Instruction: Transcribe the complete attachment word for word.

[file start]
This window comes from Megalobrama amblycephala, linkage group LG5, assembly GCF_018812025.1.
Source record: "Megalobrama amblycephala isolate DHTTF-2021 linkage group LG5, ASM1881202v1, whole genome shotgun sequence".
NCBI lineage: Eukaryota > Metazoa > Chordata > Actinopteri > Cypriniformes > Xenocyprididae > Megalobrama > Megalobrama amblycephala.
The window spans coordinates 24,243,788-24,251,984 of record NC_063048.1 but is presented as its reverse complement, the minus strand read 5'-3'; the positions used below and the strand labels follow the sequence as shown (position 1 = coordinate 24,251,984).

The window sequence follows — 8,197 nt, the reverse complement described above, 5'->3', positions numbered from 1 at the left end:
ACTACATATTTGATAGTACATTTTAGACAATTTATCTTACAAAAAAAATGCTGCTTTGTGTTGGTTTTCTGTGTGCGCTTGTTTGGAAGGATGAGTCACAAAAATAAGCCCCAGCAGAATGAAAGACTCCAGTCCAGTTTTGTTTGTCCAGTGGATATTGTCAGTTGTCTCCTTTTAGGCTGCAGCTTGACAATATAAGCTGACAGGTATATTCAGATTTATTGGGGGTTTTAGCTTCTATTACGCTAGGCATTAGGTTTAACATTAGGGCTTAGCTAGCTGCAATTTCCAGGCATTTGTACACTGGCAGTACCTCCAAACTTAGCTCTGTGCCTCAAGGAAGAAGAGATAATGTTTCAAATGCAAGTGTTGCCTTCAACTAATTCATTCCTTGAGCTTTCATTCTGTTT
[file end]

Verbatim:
This window comes from Megalobrama amblycephala, linkage group LG5, assembly GCF_018812025.1.
Source record: "Megalobrama amblycephala isolate DHTTF-2021 linkage group LG5, ASM1881202v1, whole genome shotgun sequence".
NCBI lineage: Eukaryota > Metazoa > Chordata > Actinopteri > Cypriniformes > Xenocyprididae > Megalobrama > Megalobrama amblycephala.
The window spans coordinates 24,243,788-24,251,984 of record NC_063048.1 but is presented as its reverse complement, the minus strand read 5'-3'; the positions used below and the strand labels follow the sequence as shown (position 1 = coordinate 24,251,984).

The window sequence follows — 8,197 nt, the reverse complement described above, 5'->3', positions numbered from 1 at the left end:
ACTACATATTTGATAGTACATTTTAGACAATTTATCTTACAAAAAAAATGCTGCTTTGTGTTGGTTTTCTGTGTGCGCTTGTTTGGAAGGATGAGTCACAAAAATAAGCCCCAGCAGAATGAAAGACTCCAGTCCAGTTTTGTTTGTCCAGTGGATATTGTCAGTTGTCTCCTTTTAGGCTGCAGCTTGACAATATAAGCTGACAGGTATATTCAGATTTATTGGGGGTTTTAGCTTCTATTACGCTAGGCATTAGGTTTAACATTAGGGCTTAGCTAGCTGCAATTTCCAGGCATTTGTACACTGGCAGTACCTCCAAACTTAGCTCTGTGCCTCAAGGAAGAAGAGATAATGTTTCAAATGCAAGTGTTGCCTTCAACTAATTCATTCCTTGAGCTTTCATTCTGTTT